A migrant boat capsized in the English Channel on Wednesday, killing at least 31 passengers going to Britain.

The sea mishap was defined by France’s Interior Minister Gerald Darmanin as the largest migration accident on the crossing at present, ABC News reported.

Darmanin said the boat is believed to ferry 34 individuals, but only 31 of the bodies were retrieved. Of the recovered passengers, five are women, one was a little girl, while two others have survived. Still reported missing is one of the passengers while their nationalities were not yet confirmed.

The rescue operations are being supervised by the regional maritime authority which later announced that 27 bodies were retrieved. Two of the passengers have survived while four were believed to have drowned as they are still out of sight, the authority said. There is no immediate explanation, however, on the inconsistency of the figures.

People escaping chaos and poverty in some places like Sudan, Afghanistan, Eritrea, and Iraq are risking their lives to cross the seas through a tiny sea craft from France that is not even seaworthy. The growing number of migrants are taking on a dangerous journey with the hope to start a better life in Britain.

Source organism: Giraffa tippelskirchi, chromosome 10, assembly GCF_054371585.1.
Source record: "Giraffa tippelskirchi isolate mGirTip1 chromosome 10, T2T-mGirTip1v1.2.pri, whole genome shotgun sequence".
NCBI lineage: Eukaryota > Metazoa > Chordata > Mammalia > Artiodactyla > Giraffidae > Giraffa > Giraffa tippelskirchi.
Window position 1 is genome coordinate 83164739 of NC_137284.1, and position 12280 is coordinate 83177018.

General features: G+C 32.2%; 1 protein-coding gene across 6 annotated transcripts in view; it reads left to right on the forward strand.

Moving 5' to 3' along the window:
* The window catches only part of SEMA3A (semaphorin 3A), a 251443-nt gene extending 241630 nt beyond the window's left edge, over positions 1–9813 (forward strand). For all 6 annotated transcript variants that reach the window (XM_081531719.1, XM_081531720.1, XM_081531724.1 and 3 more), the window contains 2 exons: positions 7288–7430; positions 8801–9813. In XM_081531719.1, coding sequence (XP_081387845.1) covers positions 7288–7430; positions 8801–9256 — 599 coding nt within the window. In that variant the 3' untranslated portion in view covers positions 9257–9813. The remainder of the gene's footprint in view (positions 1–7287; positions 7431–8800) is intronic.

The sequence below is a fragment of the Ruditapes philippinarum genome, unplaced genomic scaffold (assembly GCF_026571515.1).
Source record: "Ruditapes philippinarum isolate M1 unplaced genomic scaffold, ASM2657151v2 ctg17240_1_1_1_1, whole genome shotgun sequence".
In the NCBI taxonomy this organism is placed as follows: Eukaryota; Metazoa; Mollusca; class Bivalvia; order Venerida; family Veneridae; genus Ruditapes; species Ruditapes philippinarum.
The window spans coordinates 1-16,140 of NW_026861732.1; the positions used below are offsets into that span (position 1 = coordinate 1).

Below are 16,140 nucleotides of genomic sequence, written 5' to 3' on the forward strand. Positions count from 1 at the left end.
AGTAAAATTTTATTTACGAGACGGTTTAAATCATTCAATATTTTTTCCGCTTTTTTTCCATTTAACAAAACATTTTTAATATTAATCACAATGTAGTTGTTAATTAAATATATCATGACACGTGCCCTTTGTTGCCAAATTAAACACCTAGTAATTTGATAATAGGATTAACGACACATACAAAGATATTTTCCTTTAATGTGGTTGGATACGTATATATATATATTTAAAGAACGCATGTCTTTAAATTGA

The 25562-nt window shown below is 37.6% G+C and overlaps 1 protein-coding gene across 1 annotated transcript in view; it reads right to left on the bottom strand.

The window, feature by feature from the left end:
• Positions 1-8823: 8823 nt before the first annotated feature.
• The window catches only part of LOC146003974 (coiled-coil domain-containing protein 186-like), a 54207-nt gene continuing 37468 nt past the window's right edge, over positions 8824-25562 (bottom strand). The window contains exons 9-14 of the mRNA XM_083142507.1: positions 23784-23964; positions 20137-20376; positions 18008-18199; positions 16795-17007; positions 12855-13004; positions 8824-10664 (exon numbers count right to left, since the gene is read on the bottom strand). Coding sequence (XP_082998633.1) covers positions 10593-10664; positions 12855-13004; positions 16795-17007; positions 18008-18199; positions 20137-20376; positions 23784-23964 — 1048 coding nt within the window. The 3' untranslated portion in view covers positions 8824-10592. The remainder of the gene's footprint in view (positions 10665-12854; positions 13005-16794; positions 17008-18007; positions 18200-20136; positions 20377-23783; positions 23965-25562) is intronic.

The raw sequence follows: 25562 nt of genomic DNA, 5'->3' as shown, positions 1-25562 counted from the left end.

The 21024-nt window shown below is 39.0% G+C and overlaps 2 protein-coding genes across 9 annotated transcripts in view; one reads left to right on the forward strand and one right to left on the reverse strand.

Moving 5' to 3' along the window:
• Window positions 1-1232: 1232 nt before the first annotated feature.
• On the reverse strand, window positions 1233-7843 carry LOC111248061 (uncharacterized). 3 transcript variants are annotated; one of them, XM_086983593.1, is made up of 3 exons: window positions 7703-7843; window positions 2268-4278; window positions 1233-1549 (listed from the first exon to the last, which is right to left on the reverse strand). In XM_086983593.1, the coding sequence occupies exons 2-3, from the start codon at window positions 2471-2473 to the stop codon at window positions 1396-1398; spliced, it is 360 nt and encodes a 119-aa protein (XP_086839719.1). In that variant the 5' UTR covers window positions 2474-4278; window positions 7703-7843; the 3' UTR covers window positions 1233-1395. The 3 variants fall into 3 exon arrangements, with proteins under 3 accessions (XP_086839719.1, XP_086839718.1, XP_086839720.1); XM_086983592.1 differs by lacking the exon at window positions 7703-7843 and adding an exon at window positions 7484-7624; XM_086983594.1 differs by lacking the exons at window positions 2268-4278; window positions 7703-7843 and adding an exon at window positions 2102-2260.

The crossings have increased by three folds this year compared to last year. On Wednesday, an addition of 106 migrants was rescued in the French waters.

The search operations for the sunken boat led by the combined force from France and Britain was canceled on late Wednesday. The two nations work with each other to stop migration across the Channel. They, however, blame each other for insufficient effort. Politicians from both countries often ride on the issue to forward anti-migration subjects.

According to Darmanin, who talked to reporters in Calais, arrests were made against four people on Wednesday who were suspected to be involved in the sea accident. Two of them have made court appearance, he said.

In a talk with The Associated Press, Lille Prosecutor Carole Etienne said that the identification process for the victims is ongoing.

“It’s a day of great mourning for France, for Europe, for humanity to see these people die at sea,” said Darmain, as he slammed “criminal traffickers” that force many to cross amid the peril.